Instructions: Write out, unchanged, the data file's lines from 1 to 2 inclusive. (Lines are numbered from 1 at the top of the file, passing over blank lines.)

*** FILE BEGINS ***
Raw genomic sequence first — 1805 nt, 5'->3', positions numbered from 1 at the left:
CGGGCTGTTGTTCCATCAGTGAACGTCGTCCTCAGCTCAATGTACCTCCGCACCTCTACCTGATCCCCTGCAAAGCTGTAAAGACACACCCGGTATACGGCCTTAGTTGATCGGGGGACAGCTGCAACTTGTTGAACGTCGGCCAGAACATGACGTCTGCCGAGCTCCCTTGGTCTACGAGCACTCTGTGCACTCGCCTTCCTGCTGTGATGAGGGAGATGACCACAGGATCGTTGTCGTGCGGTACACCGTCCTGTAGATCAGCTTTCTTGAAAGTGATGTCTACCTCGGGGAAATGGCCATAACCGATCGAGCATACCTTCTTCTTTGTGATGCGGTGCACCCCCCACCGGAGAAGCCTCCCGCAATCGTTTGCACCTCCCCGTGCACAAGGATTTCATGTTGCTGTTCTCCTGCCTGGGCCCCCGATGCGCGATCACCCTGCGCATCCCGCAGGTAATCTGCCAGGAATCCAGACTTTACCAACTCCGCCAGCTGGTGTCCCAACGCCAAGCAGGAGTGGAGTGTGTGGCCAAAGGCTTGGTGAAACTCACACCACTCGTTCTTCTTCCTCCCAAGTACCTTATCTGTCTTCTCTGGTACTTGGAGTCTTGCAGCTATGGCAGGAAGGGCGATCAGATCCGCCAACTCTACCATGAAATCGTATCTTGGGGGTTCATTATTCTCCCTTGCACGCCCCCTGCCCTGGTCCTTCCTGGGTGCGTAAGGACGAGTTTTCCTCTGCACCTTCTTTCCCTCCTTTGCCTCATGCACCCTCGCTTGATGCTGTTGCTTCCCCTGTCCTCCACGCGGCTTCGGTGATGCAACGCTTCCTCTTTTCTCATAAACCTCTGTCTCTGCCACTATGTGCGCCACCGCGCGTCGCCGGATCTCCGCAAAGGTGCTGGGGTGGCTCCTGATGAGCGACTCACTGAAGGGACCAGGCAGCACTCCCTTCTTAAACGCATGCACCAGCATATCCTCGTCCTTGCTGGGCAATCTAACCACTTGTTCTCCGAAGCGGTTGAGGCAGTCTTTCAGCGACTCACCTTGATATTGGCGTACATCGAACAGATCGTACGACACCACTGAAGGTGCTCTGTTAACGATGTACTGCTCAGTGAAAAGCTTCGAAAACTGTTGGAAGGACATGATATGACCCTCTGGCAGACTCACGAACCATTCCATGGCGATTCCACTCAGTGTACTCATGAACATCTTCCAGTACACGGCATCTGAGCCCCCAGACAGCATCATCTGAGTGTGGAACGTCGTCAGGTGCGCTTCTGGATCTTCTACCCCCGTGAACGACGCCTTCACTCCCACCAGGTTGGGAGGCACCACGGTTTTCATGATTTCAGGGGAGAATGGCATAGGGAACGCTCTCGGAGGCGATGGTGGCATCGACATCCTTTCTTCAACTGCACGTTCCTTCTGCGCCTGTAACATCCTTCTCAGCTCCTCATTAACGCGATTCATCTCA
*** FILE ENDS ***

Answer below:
Raw genomic sequence first — 1805 nt, 5'->3', positions numbered from 1 at the left:
CGGGCTGTTGTTCCATCAGTGAACGTCGTCCTCAGCTCAATGTACCTCCGCACCTCTACCTGATCCCCTGCAAAGCTGTAAAGACACACCCGGTATACGGCCTTAGTTGATCGGGGGACAGCTGCAACTTGTTGAACGTCGGCCAGAACATGACGTCTGCCGAGCTCCCTTGGTCTACGAGCACTCTGTGCACTCGCCTTCCTGCTGTGATGAGGGAGATGACCACAGGATCGTTGTCGTGCGGTACACCGTCCTGTAGATCAGCTTTCTTGAAAGTGATGTCTACCTCGGGGAAATGGCCATAACCGATCGAGCATACCTTCTTCTTTGTGATGCGGTGCACCCCCCACCGGAGAAGCCTCCCGCAATCGTTTGCACCTCCCCGTGCACAAGGATTTCATGTTGCTGTTCTCCTGCCTGGGCCCCCGATGCGCGATCACCCTGCGCATCCCGCAGGTAATCTGCCAGGAATCCAGACTTTACCAACTCCGCCAGCTGGTGTCCCAACGCCAAGCAGGAGTGGAGTGTGTGGCCAAAGGCTTGGTGAAACTCACACCACTCGTTCTTCTTCCTCCCAAGTACCTTATCTGTCTTCTCTGGTACTTGGAGTCTTGCAGCTATGGCAGGAAGGGCGATCAGATCCGCCAACTCTACCATGAAATCGTATCTTGGGGGTTCATTATTCTCCCTTGCACGCCCCCTGCCCTGGTCCTTCCTGGGTGCGTAAGGACGAGTTTTCCTCTGCACCTTCTTTCCCTCCTTTGCCTCATGCACCCTCGCTTGATGCTGTTGCTTCCCCTGTCCTCCACGCGGCTTCGGTGATGCAACGCTTCCTCTTTTCTCATAAACCTCTGTCTCTGCCACTATGTGCGCCACCGCGCGTCGCCGGATCTCCGCAAAGGTGCTGGGGTGGCTCCTGATGAGCGACTCACTGAAGGGACCAGGCAGCACTCCCTTCTTAAACGCATGCACCAGCATATCCTCGTCCTTGCTGGGCAATCTAACCACTTGTTCTCCGAAGCGGTTGAGGCAGTCTTTCAGCGACTCACCTTGATATTGGCGTACATCGAACAGATCGTACGACACCACTGAAGGTGCTCTGTTAACGATGTACTGCTCAGTGAAAAGCTTCGAAAACTGTTGGAAGGACATGATATGACCCTCTGGCAGACTCACGAACCATTCCATGGCGATTCCACTCAGTGTACTCATGAACATCTTCCAGTACACGGCATCTGAGCCCCCAGACAGCATCATCTGAGTGTGGAACGTCGTCAGGTGCGCTTCTGGATCTTCTACCCCCGTGAACGACGCCTTCACTCCCACCAGGTTGGGAGGCACCACGGTTTTCATGATTTCAGGGGAGAATGGCATAGGGAACGCTCTCGGAGGCGATGGTGGCATCGACATCCTTTCTTCAACTGCACGTTCCTTCTGCGCCTGTAACATCCTTCTCAGCTCCTCATTAACGCGATTCATCTCA